higher speeds, but against its direct rivals it has more than adequate grunt.
The Picanto is happiest in urban environments where it will spend nearly all of its time. The lack of a reversing camera is partly compensated for by great visibility out of the big rear window. The 9.8m turning circle is super tight, which is handy for city manoeuvres, while the brakes are above average, with discs all around compared with drums for some rivals.
The Picanto is made in Korea but the suspension in the Australian model has been set up for Europe roads. We didn’t notice any issues — it’s no limo but the ride is smooth and cornering ability surprisingly good.
The interior is beginning to show its age — there’s no display screen, no Apple Carplay and Android Auto — but aside from the outdated look the cabin feels airy and roomy up front.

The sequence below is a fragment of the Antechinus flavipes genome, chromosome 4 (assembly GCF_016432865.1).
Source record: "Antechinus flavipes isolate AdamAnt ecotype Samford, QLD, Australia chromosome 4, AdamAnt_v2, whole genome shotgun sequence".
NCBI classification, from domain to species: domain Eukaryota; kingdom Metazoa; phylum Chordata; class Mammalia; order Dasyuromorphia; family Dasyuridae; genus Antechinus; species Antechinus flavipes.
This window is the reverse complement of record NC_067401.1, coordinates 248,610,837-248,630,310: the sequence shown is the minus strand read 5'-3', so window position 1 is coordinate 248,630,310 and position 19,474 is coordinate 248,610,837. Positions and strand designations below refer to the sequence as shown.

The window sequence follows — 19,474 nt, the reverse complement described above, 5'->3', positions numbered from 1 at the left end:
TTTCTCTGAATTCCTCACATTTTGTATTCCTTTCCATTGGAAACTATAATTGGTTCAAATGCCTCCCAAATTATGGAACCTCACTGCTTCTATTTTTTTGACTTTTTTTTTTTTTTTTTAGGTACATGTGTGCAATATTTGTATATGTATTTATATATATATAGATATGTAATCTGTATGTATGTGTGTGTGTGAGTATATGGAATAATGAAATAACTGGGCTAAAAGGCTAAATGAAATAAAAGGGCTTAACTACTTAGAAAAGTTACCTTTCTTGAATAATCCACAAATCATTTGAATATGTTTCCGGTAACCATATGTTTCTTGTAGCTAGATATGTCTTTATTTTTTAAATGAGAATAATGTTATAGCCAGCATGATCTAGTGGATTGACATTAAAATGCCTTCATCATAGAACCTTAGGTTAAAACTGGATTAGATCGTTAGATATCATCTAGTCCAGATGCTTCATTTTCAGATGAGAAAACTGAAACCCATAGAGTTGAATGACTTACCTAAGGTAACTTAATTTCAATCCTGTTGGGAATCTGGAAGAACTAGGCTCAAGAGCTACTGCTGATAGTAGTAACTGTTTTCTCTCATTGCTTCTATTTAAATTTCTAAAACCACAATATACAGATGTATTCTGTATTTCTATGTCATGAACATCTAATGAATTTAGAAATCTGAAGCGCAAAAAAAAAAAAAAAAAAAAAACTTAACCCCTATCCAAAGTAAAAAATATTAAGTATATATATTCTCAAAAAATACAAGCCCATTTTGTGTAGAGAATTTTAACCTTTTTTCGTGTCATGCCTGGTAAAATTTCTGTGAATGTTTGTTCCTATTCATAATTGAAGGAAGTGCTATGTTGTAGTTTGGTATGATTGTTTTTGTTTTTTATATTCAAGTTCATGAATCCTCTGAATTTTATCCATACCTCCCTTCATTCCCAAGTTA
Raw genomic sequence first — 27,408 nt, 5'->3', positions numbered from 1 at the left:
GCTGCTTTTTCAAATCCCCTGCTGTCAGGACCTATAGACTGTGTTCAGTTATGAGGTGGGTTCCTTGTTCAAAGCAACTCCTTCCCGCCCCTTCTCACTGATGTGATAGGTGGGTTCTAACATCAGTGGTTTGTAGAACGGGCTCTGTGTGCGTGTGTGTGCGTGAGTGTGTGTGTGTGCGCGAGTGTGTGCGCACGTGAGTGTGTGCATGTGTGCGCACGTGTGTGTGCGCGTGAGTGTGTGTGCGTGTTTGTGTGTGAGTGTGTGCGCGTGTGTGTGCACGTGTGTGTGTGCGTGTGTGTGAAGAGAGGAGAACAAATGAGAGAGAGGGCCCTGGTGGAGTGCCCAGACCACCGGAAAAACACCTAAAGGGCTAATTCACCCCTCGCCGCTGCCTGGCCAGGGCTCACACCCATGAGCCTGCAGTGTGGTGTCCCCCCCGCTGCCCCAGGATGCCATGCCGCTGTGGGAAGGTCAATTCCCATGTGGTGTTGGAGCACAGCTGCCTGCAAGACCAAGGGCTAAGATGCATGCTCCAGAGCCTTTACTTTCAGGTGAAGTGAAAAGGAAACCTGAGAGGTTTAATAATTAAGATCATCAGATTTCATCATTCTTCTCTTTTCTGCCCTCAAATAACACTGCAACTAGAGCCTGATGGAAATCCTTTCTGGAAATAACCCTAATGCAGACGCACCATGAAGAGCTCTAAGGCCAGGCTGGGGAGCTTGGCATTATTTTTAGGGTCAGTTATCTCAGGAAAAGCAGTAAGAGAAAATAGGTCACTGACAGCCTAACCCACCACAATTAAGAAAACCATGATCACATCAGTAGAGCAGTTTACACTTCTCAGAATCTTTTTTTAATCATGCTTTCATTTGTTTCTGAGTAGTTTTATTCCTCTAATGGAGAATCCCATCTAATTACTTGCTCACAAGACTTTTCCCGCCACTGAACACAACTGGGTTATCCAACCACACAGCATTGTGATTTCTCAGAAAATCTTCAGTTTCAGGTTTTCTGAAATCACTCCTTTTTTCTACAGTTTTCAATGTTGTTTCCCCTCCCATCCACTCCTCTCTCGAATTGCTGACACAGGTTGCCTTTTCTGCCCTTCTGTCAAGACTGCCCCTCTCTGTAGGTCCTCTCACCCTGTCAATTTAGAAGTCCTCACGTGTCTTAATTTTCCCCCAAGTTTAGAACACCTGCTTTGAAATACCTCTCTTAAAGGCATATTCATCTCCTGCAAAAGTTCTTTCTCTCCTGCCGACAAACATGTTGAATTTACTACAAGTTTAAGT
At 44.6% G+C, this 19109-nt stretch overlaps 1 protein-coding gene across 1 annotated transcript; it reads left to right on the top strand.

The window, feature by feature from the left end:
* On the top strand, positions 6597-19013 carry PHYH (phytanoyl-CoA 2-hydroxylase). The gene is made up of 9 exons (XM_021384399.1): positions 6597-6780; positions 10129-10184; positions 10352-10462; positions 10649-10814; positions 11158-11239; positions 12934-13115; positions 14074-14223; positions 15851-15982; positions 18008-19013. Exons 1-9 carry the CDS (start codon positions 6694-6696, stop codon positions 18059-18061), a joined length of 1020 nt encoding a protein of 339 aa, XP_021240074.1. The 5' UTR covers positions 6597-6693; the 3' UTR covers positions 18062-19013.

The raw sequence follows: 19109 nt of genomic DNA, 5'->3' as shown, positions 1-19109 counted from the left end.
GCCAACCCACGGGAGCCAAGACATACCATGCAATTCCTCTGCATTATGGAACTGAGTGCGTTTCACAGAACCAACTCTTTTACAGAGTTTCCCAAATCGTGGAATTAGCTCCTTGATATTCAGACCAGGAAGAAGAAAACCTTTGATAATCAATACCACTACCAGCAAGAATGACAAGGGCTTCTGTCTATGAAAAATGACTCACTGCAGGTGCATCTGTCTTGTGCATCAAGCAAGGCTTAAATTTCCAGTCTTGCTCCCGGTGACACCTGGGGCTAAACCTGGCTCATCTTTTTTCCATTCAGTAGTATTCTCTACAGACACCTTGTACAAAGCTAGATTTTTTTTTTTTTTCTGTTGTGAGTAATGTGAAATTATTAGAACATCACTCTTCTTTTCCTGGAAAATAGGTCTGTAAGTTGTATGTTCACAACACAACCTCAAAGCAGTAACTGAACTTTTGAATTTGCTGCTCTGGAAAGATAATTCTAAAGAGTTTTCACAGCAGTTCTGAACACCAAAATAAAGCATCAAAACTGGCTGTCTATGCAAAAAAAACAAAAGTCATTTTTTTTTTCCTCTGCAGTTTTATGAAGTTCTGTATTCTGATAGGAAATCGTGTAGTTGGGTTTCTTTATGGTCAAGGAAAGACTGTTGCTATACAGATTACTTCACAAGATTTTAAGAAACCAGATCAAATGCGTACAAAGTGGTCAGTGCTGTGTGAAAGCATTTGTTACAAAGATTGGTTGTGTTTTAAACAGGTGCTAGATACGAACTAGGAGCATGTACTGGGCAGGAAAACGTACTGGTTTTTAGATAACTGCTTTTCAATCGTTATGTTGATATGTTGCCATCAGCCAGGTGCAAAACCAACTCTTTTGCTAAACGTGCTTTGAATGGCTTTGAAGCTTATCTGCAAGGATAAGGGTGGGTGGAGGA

The back seats are tighter but at 190cm I can sit behind my driving position with my legs snug against the seat back. Headroom is excellent.
Storage is good throughout with two bottle holders and two cupholders up front. The boot has a capacity of 292 litres — about the standard for cars in this segment. After about 300km of highway and urban driving I was averaging
5.7L/100km fuel use — not bad considering Kia claims 5.6L/100km.
The Picanto has arrived into Australia’s microcar segment a better product than the majority of the others. It’s not quite up to the level of the Holden Spark’s ride and handling or in-car tech, but the sharp price and Kia’s exceptional warranty make it a competitive package.